NUSWhispers User Half-Brags & Say CS Students Need To Work Smarter

Patrons of the page NUSWhispers will have suffered a fair share of other users ‘flexing’, as the Internet likes to call it.

Beginning his post with “been a silent reader on this page”, one particular user goes on a messianic monologue about how Computer Science (CS) students from NUS need to do better for themselves.

Of course, he said all these not without the customary alpha-male, top-of-the-food-chain flexing.

Essentially, the user implores CS students to not “crunch meaningless binaries”, but instead leverage on their skills to find more prestigious, more lucrative work.

He then takes himself as an exemplar,

This is coming from a double finance cs student who graduated abroad and pretty much offered by every big tech firm. I chose the high ivory tower life and earn from 5min calls and coffee deals.

Like Martin Luther King Jr, this NUSWhisper user #66736 rallies the lot with a proclamation of his ambitious dream,

And also its time to change how society look at IT guys. Not everyone is the oddball or nerd. We can do better.

Prof Ben arrives

From the diluvian depths of academia and computer codes, Professor Ben Leong emerges to contest the wild talk of this once silent user.

The professor swiftly puts a lid on the user’s palpable arrogance.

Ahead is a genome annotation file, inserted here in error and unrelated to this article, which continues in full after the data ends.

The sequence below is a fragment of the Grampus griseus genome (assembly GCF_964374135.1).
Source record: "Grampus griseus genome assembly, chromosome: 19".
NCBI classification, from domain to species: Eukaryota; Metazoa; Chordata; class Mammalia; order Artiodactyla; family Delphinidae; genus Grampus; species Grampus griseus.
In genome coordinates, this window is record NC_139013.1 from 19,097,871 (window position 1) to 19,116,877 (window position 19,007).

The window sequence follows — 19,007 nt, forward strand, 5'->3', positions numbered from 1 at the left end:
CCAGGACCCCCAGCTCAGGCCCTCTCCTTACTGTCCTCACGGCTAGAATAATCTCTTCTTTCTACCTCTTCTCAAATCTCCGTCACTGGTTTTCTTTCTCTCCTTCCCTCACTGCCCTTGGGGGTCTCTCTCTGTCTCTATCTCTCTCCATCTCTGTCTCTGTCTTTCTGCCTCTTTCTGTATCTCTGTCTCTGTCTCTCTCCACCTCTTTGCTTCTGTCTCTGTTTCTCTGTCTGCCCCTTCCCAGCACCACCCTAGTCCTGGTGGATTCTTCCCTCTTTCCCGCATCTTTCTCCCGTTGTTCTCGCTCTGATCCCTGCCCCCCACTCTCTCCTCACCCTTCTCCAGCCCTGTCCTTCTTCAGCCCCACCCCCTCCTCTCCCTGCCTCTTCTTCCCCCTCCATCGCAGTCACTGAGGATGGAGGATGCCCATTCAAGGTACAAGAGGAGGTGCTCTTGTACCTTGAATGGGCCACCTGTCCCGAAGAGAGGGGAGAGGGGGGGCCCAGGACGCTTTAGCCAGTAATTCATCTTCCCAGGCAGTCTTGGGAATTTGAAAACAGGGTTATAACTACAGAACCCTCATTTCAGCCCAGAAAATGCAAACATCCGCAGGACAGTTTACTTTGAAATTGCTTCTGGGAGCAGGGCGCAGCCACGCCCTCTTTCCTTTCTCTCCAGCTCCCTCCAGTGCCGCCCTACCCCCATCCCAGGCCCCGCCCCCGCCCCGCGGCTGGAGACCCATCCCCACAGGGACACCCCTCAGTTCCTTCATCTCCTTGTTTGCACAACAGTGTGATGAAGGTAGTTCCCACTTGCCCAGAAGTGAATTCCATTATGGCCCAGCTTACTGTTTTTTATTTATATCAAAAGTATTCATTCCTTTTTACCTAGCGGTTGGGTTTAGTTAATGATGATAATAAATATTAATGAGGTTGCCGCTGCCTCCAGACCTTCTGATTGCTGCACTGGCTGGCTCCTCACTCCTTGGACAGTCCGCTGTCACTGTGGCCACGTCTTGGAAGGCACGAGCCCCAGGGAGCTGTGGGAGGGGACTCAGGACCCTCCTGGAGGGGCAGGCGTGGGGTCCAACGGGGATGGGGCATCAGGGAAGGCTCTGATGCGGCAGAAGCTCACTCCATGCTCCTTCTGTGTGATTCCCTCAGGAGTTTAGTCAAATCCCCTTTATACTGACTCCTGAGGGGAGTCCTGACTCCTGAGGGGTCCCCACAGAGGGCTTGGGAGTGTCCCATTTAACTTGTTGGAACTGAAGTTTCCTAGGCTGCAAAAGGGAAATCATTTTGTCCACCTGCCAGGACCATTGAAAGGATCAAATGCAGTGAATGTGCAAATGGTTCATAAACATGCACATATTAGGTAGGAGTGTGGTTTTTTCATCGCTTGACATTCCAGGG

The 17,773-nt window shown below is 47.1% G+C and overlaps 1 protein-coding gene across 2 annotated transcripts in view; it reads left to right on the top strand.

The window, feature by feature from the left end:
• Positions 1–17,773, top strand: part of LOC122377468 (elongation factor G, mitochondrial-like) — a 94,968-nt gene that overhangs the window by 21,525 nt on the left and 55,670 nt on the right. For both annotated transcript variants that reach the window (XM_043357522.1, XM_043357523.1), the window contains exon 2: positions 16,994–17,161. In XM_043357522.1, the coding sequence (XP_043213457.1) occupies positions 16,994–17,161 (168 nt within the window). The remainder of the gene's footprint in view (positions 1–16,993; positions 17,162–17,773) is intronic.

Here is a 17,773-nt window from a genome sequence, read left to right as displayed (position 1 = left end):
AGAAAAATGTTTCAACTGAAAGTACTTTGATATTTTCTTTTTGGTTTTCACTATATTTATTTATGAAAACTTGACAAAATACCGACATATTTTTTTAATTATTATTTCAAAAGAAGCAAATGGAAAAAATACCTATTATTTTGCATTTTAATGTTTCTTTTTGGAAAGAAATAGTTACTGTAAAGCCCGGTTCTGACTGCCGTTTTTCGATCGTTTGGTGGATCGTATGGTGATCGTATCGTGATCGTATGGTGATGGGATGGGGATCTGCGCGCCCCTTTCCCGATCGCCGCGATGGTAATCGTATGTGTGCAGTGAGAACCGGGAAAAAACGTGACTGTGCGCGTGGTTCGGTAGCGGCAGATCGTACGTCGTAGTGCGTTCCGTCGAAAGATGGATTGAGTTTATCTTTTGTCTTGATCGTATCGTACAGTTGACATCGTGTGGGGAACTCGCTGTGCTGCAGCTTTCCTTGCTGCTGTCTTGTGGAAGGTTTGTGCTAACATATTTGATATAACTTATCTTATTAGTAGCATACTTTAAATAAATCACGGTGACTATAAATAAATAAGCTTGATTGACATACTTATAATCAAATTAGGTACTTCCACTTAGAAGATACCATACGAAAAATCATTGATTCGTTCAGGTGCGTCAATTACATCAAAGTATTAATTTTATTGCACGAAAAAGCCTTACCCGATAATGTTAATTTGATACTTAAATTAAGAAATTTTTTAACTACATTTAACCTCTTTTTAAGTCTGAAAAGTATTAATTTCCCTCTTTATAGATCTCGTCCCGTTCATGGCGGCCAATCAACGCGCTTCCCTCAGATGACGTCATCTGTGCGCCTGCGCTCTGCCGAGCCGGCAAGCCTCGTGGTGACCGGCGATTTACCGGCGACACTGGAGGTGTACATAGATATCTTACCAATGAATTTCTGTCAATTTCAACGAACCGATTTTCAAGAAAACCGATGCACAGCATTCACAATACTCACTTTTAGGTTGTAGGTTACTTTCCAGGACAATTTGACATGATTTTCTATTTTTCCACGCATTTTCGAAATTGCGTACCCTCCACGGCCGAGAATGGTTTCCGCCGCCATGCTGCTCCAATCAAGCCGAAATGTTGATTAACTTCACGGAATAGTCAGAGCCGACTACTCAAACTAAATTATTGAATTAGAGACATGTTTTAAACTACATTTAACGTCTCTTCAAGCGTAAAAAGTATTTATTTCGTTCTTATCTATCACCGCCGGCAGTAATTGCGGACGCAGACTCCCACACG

But at the same time, he remains humble and admits that there is some truth to the user’s statements.

Point by point, he explains where the user has misunderstood reality. For example, the user claimed that most programming jobs will be outsourced. Prof Ben says this is not true; in fact, it’s quite the opposite.

He also Internet-chuckled at the user’s floccinaucinihilipilification of programming jobs while esteeming consulting and banking ones.

Despite some supposed factual inaccuracies, Prof Ben acknowledges some of the user’s points.

Specifically, he agreed that:

  1. Programming is not a job for everyone
  2. People should think of ‘Computer Science’ as the new ‘Law’ — the paycheck will let you live comfortably at the least
  3. Programming isn’t a straight ticket to success and riches

Ending his post, Prof Ben reiterates that the university’s purpose is not to produce more “drones to power the economy”, but to equip students with the skills to pursue what they want.

Featured image from Facebook.